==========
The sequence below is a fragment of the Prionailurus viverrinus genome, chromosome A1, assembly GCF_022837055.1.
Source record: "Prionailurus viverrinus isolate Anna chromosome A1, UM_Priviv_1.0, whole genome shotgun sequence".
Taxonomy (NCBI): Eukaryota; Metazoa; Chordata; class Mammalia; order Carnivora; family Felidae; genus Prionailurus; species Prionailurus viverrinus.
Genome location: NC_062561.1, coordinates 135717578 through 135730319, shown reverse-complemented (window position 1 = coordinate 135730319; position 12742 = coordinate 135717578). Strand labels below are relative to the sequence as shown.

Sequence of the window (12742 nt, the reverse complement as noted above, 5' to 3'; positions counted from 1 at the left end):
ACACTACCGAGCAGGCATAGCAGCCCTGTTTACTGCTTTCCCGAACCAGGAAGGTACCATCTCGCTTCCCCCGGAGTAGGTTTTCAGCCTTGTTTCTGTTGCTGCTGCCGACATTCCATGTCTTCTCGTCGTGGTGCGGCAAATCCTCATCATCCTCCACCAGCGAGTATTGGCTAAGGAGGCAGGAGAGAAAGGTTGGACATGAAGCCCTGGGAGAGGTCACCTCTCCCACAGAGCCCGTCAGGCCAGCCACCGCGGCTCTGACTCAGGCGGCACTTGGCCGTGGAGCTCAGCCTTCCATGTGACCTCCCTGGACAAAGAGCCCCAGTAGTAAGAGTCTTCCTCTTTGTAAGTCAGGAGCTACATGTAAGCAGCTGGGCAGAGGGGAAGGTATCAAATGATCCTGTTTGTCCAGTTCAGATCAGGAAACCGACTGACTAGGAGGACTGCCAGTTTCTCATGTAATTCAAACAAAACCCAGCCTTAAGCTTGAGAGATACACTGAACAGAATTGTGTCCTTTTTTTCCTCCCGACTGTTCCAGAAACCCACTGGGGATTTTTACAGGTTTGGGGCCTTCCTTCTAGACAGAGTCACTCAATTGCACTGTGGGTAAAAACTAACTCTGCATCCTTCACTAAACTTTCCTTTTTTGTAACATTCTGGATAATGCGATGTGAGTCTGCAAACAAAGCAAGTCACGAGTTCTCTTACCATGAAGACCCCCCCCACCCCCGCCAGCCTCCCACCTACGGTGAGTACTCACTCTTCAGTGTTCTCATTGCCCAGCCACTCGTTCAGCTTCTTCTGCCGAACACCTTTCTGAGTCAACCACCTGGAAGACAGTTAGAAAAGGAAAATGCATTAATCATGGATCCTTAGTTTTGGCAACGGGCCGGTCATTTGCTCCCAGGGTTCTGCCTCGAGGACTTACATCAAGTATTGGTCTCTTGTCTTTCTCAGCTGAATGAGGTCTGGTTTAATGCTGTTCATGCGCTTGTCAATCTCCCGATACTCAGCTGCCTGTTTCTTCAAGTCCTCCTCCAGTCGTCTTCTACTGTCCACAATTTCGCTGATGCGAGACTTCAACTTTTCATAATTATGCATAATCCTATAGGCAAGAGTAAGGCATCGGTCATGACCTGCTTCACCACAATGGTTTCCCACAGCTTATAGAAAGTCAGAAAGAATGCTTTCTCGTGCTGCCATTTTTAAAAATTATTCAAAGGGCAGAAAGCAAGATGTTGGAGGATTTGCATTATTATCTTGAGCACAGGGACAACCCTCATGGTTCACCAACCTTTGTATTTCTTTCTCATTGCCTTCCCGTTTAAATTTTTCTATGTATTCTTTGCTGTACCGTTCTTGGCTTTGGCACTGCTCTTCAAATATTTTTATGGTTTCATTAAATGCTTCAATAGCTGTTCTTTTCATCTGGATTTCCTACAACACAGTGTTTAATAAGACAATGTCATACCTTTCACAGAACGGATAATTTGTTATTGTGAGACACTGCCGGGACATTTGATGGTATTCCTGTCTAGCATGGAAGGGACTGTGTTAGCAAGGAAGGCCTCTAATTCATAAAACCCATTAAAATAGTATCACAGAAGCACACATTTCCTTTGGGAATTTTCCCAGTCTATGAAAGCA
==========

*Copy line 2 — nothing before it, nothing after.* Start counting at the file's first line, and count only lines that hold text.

Source record: "Prionailurus viverrinus isolate Anna chromosome A1, UM_Priviv_1.0, whole genome shotgun sequence".